The capital of West-Lesvos is called Beauty, but on the list of most beautiful places of the island, it comes bottom. You cannot call Kalloni a pretty village with its multitude of houses of irregular style. It has no cozy village centre, like Andissa and it has an irritating busy, narrow highway that cleaves the village in two.
Last week the name however sounded from many lips, because Margarita Nikolaidi – from Kalloni – won, whilst laughing and chatting, a famous television cooking competition and may now call herself Masterchef of Greece. It is a culinary first for Kalloni, because this little towndoes not have a real culinary tradition: all you will find there are some taverns where you eat what is served that day and for a real restaurant you have to go to Skala Kalloni, that in summertime becomes a sardine hotspot. Salted sardines (sardelles pastès) are one of the specialities of the island.
It is no fun to live in Kalloni: in the summer it regularly has the highest temperatures of the island and in the winter the lowest. Just as it has the most rainfall on its roofs. Kalloni lies between 2 large rivers, that in the dark days flow at top speed. On the Gulf, Kalloni’s namesake Skala Kallonis has many wet lands and salt pans, making this seaside village the centre for bird watchers. Flamingos, meditating between the drying piles of salt, used to be on the menu of the Romans. I wonder if Margarita would dare to prepare some of those crazy Roman recipes, like marinated Flamingo tongues.
You could think that Kalloni had once been destroyed by disaster as no fancy old buildings line its streets. Disaster did indeed strike twice, but many centuries ago. In the 5th century BC, when it was still the city state Arisvi, its enemy Mytimna (Molyvos) wiped it totally from the map. Its remaining history is wrapped in thick fog until the 14th century when the castle Paleokastro appeared, not far from today’s Kalloni. In 1445 the Turks thought it necessary to destroy the castle and the prosperous surrounding village. The region was then already called Kalloni. However it was only at the end of the Ottoman era (beginning 20th century) that the little city of Kalloni started to appear.
Kalloni may be the ugly duckling of the island, but the interesting history of its environment can fill many books (like ΚόλποςΚαλλονήςΛέσβου by Aristidis Kiriazis ). For example you will find many old monasteries in the region, some of them still functioning. The largest and best known is the Byzantine Limonos monastery, founded in 1526 (or reopened after the Ottoman kept it closed for a while) by Saint Ignatius Agallianos, whose life included some miracles. One such tale is that on one pretty day Ignatius was surprised by heavy rain while he was on his way to the nunnery Myrsiniotissa. To hide from the rain he leant against a rock that then split open to offer him shelter. The rock still must be there, but it has never caught my eye during the many times I have made the same walk. There’s no sign pointing to this exceptional place, nor even a striking stone that according to some stories still has the contours of the saint. When on a nice day some friends and I similarly had to flee a heavy shower, there was no rock that took us in and we were totally soaked by the time we arrived at Myrsiniotissa, where we found shelter in the gatehouse on comfortable benches that awaited tired or wet walkers. You would think that this nunnery has been built on this rock in honour of what happened to Saint Ignatius.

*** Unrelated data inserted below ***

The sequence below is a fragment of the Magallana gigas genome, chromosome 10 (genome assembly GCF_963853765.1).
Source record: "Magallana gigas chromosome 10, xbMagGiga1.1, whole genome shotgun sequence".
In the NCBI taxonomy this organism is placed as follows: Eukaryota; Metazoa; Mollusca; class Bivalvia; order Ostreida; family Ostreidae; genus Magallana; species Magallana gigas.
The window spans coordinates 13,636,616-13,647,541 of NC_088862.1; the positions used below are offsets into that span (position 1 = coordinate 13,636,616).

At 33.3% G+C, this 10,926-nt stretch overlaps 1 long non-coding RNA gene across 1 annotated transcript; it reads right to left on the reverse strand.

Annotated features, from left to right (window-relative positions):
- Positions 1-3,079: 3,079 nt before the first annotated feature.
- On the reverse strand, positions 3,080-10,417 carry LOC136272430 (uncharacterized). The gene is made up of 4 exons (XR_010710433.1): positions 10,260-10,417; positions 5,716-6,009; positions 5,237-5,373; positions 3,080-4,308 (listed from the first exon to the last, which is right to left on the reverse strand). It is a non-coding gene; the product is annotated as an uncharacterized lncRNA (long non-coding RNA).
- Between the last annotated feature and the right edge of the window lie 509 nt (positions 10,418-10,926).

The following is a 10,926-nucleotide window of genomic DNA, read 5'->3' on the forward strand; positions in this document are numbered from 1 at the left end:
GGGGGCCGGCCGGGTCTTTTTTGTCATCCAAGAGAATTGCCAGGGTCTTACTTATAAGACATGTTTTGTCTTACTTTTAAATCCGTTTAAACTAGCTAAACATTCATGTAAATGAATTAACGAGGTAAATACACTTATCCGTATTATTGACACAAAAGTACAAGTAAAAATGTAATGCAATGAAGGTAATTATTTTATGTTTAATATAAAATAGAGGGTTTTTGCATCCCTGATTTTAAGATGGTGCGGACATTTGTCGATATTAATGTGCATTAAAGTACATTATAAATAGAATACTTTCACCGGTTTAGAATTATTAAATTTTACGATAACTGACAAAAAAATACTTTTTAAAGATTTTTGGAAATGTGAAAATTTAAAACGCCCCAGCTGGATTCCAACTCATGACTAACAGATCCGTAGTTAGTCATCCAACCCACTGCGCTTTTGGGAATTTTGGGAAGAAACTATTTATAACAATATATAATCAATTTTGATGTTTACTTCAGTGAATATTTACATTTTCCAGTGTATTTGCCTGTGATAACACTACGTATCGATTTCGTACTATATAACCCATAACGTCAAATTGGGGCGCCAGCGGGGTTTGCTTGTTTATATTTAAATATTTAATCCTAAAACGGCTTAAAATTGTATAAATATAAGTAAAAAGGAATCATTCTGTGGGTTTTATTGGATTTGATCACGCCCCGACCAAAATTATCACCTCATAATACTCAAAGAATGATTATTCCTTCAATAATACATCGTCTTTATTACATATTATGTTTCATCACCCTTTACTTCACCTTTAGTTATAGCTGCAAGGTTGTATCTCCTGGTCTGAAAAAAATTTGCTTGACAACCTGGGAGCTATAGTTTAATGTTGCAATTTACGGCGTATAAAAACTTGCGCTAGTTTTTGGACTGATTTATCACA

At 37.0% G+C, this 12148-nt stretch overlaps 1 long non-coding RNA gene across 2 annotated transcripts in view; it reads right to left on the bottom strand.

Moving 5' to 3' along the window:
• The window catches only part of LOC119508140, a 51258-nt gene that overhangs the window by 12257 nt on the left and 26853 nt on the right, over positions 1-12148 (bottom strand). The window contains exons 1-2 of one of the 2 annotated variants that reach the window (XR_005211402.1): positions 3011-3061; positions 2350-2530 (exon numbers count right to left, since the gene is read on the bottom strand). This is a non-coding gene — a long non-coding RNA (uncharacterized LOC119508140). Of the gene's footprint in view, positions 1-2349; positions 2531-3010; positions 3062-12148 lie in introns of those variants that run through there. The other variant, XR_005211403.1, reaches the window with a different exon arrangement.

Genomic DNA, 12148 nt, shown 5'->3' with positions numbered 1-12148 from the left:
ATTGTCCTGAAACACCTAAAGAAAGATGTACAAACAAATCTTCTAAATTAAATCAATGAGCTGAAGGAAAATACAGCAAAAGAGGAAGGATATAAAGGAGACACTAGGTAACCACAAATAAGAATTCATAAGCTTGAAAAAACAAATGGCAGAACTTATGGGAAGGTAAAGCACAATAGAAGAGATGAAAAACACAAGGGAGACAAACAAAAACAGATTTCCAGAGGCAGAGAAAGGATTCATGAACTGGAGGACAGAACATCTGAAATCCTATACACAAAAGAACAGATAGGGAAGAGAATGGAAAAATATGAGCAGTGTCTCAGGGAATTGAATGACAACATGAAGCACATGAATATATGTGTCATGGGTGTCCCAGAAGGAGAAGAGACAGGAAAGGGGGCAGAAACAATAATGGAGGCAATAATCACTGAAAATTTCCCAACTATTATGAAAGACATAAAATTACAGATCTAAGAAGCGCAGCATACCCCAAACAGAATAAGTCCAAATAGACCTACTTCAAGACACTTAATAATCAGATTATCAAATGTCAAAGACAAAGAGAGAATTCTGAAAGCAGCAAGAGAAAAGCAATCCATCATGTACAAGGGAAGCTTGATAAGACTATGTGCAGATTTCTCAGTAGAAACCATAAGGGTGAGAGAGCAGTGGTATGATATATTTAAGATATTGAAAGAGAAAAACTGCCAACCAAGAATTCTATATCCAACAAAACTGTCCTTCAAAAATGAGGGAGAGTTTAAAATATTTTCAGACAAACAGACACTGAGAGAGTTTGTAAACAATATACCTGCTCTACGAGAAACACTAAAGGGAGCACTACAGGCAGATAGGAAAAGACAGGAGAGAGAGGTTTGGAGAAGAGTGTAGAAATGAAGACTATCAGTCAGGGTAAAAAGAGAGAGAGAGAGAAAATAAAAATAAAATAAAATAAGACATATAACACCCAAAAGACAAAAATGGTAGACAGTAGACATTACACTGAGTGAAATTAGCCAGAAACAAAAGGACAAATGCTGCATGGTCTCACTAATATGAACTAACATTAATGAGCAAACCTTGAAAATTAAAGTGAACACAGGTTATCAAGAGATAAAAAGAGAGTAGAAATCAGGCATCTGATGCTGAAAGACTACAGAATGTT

Once there were plenty of castles in the large region of Kalloni. The area surrounding the Gulf especially is a Valhalla for history freaks: old walls in Apotheka and Makara, the remains of castles and watchtowers, the sunken city of Pyrrha, the temple of Messa, the mythological city of Issa and the Stone Age finds around Lisvori. The little city with a lack of charm, that exists because of its central location, its shops and municipal services, is a central core for Lesvorian history. If Margarita were to open a star restaurant in Kalloni, it would make it more attractive. But Margarita first plans to learn more cooking tricks from other European chefs. Until then, interesting Kalloni remains the ugly duckling of Lesvos.